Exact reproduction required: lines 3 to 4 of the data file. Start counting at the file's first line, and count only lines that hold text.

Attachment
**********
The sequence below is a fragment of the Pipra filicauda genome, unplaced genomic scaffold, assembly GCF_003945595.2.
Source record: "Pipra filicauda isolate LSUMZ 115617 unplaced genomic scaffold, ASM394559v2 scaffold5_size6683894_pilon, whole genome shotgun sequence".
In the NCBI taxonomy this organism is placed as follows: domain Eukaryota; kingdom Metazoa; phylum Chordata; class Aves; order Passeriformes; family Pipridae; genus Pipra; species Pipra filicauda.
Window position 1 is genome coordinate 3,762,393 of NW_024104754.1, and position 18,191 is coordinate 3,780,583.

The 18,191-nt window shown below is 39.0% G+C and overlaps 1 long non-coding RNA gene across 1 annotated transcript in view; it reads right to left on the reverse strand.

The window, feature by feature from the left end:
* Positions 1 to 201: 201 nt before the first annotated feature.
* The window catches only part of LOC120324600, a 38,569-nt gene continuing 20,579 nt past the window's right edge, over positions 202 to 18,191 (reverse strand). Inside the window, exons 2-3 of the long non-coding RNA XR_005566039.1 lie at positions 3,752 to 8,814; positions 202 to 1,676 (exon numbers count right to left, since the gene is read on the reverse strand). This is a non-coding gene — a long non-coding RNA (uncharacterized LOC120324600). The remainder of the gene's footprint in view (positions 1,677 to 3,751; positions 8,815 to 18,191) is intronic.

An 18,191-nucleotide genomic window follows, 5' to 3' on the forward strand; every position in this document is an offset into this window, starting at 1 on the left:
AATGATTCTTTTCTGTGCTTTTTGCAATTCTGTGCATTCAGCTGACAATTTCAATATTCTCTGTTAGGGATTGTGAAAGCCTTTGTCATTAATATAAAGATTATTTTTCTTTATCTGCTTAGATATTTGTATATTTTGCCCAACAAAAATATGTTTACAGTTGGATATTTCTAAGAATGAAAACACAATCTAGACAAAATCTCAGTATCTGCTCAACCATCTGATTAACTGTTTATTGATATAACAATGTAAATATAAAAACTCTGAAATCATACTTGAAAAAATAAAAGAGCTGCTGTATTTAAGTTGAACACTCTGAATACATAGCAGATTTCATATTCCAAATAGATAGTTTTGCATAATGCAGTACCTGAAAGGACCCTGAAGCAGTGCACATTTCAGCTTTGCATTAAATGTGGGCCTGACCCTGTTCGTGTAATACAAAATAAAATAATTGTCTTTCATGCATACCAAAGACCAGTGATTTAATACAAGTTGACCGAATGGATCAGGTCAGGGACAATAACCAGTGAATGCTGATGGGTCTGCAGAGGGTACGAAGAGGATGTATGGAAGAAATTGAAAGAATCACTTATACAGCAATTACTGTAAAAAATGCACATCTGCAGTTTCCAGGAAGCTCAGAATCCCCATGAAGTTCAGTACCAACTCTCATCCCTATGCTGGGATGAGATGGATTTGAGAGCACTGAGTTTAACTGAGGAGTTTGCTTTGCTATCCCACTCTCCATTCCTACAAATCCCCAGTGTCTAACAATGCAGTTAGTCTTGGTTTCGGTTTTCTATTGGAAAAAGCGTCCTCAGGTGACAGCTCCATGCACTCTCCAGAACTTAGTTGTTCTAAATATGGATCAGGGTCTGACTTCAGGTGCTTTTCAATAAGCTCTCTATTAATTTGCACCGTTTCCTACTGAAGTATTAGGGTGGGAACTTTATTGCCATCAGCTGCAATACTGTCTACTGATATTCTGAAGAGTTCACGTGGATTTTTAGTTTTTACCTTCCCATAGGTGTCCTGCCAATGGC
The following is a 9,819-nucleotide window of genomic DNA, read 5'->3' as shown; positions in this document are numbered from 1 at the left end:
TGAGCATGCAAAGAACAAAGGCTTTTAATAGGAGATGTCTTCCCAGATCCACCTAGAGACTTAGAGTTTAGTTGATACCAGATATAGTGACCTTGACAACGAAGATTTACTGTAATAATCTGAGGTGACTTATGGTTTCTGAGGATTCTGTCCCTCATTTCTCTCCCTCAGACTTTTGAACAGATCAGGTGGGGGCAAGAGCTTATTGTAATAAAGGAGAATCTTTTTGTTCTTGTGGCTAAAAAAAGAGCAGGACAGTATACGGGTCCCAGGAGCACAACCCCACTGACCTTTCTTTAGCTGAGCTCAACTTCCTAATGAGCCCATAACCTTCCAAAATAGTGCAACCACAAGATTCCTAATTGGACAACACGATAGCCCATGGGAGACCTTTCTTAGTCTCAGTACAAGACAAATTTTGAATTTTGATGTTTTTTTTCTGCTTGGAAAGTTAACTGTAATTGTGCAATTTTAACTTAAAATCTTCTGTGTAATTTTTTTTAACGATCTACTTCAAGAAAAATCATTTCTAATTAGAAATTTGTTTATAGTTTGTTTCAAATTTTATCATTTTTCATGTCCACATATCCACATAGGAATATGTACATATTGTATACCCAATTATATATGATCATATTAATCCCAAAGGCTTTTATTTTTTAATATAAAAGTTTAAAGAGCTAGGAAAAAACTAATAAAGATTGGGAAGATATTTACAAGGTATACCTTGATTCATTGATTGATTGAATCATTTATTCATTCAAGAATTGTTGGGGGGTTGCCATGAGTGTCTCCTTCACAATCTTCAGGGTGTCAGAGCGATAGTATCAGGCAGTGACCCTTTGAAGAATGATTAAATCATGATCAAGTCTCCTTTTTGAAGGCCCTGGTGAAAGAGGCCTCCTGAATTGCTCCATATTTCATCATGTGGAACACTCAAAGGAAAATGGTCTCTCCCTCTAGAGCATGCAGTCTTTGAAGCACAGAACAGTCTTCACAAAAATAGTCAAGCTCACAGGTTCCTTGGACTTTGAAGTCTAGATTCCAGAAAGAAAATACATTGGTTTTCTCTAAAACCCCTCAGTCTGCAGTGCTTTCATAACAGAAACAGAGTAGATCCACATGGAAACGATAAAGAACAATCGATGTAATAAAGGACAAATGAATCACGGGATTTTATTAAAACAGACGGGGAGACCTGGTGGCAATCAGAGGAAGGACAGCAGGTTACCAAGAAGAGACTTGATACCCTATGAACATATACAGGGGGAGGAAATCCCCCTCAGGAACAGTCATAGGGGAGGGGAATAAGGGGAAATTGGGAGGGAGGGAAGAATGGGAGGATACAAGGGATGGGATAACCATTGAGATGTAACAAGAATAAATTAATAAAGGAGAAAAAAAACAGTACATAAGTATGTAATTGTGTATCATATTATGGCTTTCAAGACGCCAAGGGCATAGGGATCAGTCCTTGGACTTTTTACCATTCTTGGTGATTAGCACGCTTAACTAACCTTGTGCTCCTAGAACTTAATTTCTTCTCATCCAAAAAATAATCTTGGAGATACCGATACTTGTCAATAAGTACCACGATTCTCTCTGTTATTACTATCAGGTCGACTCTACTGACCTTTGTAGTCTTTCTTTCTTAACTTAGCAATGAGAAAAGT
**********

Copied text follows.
In the NCBI taxonomy this organism is placed as follows: domain Eukaryota; kingdom Metazoa; phylum Chordata; class Aves; order Passeriformes; family Pipridae; genus Pipra; species Pipra filicauda.
Window position 1 is genome coordinate 3,762,393 of NW_024104754.1, and position 18,191 is coordinate 3,780,583.